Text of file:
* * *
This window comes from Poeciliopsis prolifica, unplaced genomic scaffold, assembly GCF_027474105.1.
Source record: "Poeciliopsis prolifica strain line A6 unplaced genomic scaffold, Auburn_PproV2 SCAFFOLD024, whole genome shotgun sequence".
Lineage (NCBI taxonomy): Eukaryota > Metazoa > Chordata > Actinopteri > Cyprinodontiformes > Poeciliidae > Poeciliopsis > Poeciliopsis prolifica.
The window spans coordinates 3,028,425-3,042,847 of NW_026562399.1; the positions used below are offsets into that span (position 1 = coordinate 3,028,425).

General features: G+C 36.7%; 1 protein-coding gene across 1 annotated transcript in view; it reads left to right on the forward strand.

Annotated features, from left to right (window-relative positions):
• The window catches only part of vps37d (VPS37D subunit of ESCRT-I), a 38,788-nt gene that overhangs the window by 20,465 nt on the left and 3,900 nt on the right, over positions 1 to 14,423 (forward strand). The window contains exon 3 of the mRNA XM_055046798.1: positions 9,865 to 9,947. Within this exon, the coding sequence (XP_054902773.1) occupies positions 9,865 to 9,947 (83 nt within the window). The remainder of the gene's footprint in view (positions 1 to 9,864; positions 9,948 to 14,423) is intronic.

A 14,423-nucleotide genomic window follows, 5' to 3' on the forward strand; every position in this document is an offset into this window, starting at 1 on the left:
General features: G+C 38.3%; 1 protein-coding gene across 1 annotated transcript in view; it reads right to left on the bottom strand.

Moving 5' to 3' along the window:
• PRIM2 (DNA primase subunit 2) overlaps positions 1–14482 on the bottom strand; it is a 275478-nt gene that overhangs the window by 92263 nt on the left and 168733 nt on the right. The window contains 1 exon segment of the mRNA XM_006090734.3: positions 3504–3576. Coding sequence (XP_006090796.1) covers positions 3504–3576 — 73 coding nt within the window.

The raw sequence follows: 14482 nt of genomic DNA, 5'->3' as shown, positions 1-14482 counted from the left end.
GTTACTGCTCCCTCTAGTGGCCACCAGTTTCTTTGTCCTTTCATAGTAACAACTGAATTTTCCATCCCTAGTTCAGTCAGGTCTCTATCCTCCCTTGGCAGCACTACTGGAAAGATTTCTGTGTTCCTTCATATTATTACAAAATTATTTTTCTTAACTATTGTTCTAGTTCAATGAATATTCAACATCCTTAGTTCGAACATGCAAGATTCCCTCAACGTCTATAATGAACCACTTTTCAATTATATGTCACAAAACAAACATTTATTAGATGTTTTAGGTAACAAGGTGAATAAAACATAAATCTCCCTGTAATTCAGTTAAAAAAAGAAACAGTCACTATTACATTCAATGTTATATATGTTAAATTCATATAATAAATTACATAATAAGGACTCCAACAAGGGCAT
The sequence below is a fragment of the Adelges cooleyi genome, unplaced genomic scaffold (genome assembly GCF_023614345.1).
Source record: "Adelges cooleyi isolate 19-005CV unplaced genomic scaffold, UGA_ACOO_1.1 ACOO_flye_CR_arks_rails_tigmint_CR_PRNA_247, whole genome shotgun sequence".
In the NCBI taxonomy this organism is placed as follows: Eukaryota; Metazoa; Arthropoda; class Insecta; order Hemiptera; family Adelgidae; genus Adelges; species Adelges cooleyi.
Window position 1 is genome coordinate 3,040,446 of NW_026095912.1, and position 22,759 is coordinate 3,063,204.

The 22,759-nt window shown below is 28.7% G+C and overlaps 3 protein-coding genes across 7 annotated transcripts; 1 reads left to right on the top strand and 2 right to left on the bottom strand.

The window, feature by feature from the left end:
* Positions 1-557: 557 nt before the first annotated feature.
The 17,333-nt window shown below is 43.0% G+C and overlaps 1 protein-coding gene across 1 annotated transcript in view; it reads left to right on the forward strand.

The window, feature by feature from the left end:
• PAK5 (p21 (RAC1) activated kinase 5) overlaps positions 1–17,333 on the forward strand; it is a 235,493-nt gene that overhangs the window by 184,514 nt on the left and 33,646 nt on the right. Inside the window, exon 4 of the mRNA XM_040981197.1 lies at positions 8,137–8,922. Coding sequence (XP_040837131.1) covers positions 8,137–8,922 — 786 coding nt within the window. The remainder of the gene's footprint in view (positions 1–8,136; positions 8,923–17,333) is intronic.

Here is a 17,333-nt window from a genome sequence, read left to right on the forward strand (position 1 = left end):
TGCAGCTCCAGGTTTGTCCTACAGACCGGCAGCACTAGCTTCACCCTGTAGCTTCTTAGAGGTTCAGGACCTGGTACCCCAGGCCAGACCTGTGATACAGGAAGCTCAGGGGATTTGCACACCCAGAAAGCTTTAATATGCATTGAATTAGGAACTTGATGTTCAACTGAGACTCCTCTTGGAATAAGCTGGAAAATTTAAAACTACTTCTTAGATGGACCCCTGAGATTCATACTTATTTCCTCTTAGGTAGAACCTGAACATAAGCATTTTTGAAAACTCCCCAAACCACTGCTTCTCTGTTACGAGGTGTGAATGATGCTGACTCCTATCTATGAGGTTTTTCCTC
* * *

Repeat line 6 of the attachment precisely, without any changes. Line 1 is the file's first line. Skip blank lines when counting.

Annotated features, from left to right (window-relative positions):